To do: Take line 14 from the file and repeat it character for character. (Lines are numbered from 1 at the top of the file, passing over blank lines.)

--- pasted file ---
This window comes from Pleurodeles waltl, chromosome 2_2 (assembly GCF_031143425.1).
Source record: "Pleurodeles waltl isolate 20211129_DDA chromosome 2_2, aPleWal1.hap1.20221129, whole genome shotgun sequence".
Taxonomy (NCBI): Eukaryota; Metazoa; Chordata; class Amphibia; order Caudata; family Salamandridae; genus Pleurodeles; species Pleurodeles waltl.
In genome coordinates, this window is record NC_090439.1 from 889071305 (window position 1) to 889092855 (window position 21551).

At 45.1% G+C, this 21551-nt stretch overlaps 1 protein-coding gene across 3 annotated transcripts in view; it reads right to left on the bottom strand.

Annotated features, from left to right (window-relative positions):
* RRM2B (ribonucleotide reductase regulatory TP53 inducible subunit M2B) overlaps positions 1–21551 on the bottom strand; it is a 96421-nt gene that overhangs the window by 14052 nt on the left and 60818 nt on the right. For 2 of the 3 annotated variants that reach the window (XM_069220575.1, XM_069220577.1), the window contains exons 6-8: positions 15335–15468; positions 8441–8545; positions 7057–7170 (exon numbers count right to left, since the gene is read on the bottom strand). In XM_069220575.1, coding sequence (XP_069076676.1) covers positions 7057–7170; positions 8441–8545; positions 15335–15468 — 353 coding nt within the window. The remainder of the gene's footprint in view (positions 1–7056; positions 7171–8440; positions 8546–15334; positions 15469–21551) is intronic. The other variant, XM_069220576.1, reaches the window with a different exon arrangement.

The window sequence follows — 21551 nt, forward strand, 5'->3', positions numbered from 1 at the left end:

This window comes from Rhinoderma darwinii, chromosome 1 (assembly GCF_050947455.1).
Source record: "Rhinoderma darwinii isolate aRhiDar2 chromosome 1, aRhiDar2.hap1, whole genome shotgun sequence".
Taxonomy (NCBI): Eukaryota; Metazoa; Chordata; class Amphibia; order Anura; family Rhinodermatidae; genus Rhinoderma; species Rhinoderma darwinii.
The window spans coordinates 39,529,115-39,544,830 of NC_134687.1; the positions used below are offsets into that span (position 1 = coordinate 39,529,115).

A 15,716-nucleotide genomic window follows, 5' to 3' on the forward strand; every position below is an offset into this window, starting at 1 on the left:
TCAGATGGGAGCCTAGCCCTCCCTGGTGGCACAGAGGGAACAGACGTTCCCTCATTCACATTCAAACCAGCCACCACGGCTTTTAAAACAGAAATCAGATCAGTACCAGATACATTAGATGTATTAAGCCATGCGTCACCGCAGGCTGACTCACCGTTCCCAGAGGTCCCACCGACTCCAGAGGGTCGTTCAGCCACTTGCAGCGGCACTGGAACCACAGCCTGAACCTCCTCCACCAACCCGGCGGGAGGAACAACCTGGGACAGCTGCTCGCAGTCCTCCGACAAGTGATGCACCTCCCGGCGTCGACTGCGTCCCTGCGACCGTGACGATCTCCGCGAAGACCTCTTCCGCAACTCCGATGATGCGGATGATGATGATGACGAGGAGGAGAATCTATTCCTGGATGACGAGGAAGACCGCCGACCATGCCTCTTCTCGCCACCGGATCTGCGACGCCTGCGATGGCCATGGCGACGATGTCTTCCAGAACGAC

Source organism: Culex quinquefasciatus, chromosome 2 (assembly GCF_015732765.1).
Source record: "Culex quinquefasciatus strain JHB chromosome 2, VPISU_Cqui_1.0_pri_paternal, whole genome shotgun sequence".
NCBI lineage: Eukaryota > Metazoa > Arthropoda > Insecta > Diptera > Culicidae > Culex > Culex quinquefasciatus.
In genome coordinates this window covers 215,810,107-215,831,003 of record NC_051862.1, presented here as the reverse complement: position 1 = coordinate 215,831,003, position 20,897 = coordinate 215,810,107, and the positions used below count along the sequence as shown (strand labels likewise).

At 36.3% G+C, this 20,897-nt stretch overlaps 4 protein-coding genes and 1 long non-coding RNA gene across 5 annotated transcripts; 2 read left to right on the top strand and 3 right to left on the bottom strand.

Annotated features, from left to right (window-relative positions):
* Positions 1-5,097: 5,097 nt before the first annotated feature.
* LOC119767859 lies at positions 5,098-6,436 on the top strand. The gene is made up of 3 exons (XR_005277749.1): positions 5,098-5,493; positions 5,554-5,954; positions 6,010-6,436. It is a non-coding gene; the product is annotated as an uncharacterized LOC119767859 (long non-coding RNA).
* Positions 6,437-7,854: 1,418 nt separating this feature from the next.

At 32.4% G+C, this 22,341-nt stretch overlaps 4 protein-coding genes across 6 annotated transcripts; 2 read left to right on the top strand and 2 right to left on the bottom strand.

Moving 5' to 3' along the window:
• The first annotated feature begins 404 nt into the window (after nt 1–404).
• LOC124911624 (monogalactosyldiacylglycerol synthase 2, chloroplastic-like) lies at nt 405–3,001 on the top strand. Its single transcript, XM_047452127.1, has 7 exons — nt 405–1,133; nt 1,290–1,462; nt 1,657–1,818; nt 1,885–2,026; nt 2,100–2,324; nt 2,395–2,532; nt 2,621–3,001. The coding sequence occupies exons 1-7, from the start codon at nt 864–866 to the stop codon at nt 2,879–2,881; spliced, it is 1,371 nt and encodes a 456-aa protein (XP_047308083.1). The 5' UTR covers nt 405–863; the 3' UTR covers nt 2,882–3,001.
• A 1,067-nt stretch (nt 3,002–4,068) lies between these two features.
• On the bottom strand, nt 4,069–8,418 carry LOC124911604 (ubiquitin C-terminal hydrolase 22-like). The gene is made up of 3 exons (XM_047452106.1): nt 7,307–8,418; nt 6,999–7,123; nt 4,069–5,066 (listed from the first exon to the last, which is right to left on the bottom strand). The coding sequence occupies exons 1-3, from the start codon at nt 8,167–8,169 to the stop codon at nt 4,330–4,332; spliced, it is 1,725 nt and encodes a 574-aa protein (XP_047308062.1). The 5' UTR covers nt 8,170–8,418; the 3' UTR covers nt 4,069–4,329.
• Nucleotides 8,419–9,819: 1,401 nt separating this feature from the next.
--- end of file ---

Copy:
TCAGATGGGAGCCTAGCCCTCCCTGGTGGCACAGAGGGAACAGACGTTCCCTCATTCACATTCAAACCAGCCACCACGGCTTTTAAAACAGAAATCAGATCAGTACCAGATACATTAGATGTATTAAGCCATGCGTCACCGCAGGCTGACTCACCGTTCCCAGAGGTCCCACCGACTCCAGAGGGTCGTTCAGCCACTTGCAGCGGCACTGGAACCACAGCCTGAACCTCCTCCACCAACCCGGCGGGAGGAACAACCTGGGACAGCTGCTCGCAGTCCTCCGACAAGTGATGCACCTCCCGGCGTCGACTGCGTCCCTGCGACCGTGACGATCTCCGCGAAGACCTCTTCCGCAACTCCGATGATGCGGATGATGATGATGACGAGGAGGAGAATCTATTCCTGGATGACGAGGAAGACCGCCGACCATGCCTCTTCTCGCCACCGGATCTGCGACGCCTGCGATGGCCATGGCGACGATGTCTTCCAGAACGAC